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Chris Woods: The Magic Hour

Diane Farris Gallery
Vancouver BC Jun 3-20, 2004

Madeline Wood - Four on the Move
Chris Woods, Five Star General (2002), oil on canvas [Diane Farris Gallery, Vancouver BC, Jun 3-20]

Chris Woods is an all-Canadian artist who takes on mall culture as easily as the Stations of the Cross. The contradictions in his subject matter lampoon modern consumer life. Simultaneously, his images have a kind of rhapsodic mysticism. This has lent itself well to earlier pieces that integrated pop culture and liturgical high art.

Woods has been described as “a postmodernist Norman Rockwell”. Whether parodying Coca Cola, the Gap, Burger King, Calvin Klein or Dairy Queen, Woods, a self-taught painter from Chilliwack, BC, paints himself, his wife and friends into his visual narratives using a high-realist photographic style. His images have a comfortable, neighbourly feeling, yet clearly are filled with uncertainty, incommunicability and anarchy.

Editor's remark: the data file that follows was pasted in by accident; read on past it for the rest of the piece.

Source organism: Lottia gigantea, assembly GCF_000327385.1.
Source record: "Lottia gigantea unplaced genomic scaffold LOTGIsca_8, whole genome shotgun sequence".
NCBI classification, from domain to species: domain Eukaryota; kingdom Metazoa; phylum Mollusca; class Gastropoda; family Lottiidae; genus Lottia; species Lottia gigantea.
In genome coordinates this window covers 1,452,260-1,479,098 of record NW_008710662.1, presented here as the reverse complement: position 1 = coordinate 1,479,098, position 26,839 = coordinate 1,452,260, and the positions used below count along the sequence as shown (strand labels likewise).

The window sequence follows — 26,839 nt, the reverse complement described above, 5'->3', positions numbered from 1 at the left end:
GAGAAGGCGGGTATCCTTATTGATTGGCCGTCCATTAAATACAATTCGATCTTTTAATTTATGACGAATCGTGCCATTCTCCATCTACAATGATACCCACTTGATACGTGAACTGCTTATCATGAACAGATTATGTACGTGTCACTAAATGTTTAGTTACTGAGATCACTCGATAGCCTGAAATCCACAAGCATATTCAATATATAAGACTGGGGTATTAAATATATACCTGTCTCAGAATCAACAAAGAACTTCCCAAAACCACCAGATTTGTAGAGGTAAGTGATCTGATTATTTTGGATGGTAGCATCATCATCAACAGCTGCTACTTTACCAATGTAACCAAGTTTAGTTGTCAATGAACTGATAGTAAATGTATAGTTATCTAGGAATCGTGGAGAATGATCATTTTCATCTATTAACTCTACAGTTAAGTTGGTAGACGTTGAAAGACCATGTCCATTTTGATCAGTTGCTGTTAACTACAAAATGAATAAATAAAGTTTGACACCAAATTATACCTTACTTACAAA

Woods has shown at Diane Farris since 1991. His eagerly-awaited new body of work, The Magic Hour - Part One, accesses the visual language of car advertising. The series originated during Woods' mixed media project Billboard, in which he considered the gulf between what car advertisers promise and what cars actually deliver. The title, Magic Hour, is derived from a photographer’s term describing the blissful quality of ambient light immediately following sunset. The lighting is popular with car advertisers for the way it conjures complimentary touches of glory and wistfulness. Unfortunately, utopic visions of car ownership more frequently are belied by real-life actualities of road rage, construction zones, escalating gas prices and traffic jams. Woods’ narratives, although set in warm and glowing light, therefore contain symbols of war and conflict: swords and shields, bows and arrows, military generals and armored knights.

Mia Johnson

All material © 1996–2006  Wed, Jun 2, 2004